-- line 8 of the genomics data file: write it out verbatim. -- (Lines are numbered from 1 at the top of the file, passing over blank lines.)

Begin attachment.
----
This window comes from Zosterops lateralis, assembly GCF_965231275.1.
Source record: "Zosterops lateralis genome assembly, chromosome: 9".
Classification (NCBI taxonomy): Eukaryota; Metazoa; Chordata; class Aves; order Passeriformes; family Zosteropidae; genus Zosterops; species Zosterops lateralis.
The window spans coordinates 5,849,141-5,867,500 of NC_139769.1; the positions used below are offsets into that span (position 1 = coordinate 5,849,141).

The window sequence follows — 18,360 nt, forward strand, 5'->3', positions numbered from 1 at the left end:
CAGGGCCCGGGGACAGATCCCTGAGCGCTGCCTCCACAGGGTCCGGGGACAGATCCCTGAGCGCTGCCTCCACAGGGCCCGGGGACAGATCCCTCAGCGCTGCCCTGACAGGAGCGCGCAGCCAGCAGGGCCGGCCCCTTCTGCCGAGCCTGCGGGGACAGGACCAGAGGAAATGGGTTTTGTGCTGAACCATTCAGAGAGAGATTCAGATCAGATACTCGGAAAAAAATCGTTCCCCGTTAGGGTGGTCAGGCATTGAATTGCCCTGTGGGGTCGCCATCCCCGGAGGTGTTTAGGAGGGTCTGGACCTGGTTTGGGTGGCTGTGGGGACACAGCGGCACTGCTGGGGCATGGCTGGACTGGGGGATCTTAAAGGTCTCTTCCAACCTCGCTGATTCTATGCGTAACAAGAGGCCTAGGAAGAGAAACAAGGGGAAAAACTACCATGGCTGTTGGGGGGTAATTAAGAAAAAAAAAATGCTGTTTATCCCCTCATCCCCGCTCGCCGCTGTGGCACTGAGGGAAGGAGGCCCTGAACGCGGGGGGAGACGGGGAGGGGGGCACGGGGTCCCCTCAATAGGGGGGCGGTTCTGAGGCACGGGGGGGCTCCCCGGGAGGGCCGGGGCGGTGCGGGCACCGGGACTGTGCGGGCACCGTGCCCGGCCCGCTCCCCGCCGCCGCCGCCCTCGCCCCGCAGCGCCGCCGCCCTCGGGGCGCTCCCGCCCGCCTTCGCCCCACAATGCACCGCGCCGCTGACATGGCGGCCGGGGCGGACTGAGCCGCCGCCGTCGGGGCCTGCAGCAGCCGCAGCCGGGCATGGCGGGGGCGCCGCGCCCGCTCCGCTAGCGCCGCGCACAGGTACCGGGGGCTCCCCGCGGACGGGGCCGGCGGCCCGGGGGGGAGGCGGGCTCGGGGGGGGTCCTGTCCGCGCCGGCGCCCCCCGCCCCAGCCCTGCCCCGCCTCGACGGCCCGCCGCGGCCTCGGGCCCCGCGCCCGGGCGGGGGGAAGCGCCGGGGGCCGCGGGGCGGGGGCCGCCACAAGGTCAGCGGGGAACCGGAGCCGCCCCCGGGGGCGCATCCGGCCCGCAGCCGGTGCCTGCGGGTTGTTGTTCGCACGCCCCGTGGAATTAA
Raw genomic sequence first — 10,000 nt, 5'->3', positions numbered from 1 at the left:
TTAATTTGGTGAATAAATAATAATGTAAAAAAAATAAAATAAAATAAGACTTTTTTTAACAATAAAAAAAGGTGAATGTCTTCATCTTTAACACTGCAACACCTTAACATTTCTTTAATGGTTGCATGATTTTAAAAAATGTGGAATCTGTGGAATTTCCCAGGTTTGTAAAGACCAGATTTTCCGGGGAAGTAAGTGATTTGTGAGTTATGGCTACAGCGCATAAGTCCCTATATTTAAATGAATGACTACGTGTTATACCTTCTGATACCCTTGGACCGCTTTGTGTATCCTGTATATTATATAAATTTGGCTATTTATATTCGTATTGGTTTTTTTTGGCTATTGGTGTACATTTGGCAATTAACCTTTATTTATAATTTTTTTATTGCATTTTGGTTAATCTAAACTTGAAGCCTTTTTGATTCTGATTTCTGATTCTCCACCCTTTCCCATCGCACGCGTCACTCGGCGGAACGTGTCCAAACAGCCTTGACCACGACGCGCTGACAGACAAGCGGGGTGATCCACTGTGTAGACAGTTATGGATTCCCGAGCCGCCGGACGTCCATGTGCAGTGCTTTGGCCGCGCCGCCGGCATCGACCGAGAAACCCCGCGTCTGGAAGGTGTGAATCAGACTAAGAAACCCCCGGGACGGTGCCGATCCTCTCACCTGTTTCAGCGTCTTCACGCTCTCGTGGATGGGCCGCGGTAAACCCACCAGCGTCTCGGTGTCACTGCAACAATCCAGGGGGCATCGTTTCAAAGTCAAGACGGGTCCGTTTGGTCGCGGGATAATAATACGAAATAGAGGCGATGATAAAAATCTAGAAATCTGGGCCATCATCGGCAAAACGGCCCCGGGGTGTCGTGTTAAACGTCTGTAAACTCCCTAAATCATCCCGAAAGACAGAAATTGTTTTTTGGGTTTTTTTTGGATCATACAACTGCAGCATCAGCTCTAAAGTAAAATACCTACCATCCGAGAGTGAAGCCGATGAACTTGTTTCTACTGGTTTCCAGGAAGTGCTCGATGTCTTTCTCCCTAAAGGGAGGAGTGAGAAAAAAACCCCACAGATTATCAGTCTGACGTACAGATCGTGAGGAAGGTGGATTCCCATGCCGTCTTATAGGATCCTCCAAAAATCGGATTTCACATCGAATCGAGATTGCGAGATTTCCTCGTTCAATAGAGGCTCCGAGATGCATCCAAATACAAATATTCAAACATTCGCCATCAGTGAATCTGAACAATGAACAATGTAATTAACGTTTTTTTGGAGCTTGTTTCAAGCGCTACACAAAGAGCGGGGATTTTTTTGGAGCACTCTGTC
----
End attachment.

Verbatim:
TTAATTTGGTGAATAAATAATAATGTAAAAAAAATAAAATAAAATAAGACTTTTTTTAACAATAAAAAAAGGTGAATGTCTTCATCTTTAACACTGCAACACCTTAACATTTCTTTAATGGTTGCATGATTTTAAAAAATGTGGAATCTGTGGAATTTCCCAGGTTTGTAAAGACCAGATTTTCCGGGGAAGTAAGTGATTTGTGAGTTATGGCTACAGCGCATAAGTCCCTATATTTAAATGAATGACTACGTGTTATACCTTCTGATACCCTTGGACCGCTTTGTGTATCCTGTATATTATATAAATTTGGCTATTTATATTCGTATTGGTTTTTTTTGGCTATTGGTGTACATTTGGCAATTAACCTTTATTTATAATTTTTTTATTGCATTTTGGTTAATCTAAACTTGAAGCCTTTTTGATTCTGATTTCTGATTCTCCACCCTTTCCCATCGCACGCGTCACTCGGCGGAACGTGTCCAAACAGCCTTGACCACGACGCGCTGACAGACAAGCGGGGTGATCCACTGTGTAGACAGTTATGGATTCCCGAGCCGCCGGACGTCCATGTGCAGTGCTTTGGCCGCGCCGCCGGCATCGACCGAGAAACCCCGCGTCTGGAAGGTGTGAATCAGACTAAGAAACCCCCGGGACGGTGCCGATCCTCTCACCTGTTTCAGCGTCTTCACGCTCTCGTGGATGGGCCGCGGTAAACCCACCAGCGTCTCGGTGTCACTGCAACAATCCAGGGGGCATCGTTTCAAAGTCAAGACGGGTCCGTTTGGTCGCGGGATAATAATACGAAATAGAGGCGATGATAAAAATCTAGAAATCTGGGCCATCATCGGCAAAACGGCCCCGGGGTGTCGTGTTAAACGTCTGTAAACTCCCTAAATCATCCCGAAAGACAGAAATTGTTTTTTGGGTTTTTTTTGGATCATACAACTGCAGCATCAGCTCTAAAGTAAAATACCTACCATCCGAGAGTGAAGCCGATGAACTTGTTTCTACTGGTTTCCAGGAAGTGCTCGATGTCTTTCTCCCTAAAGGGAGGAGTGAGAAAAAAACCCCACAGATTATCAGTCTGACGTACAGATCGTGAGGAAGGTGGATTCCCATGCCGTCTTATAGGATCCTCCAAAAATCGGATTTCACATCGAATCGAGATTGCGAGATTTCCTCGTTCAATAGAGGCTCCGAGATGCATCCAAATACAAATATTCAAACATTCGCCATCAGTGAATCTGAACAATGAACAATGTAATTAACGTTTTTTTGGAGCTTGTTTCAAGCGCTACACAAAGAGCGGGGATTTTTTTGGAGCACTCTGTC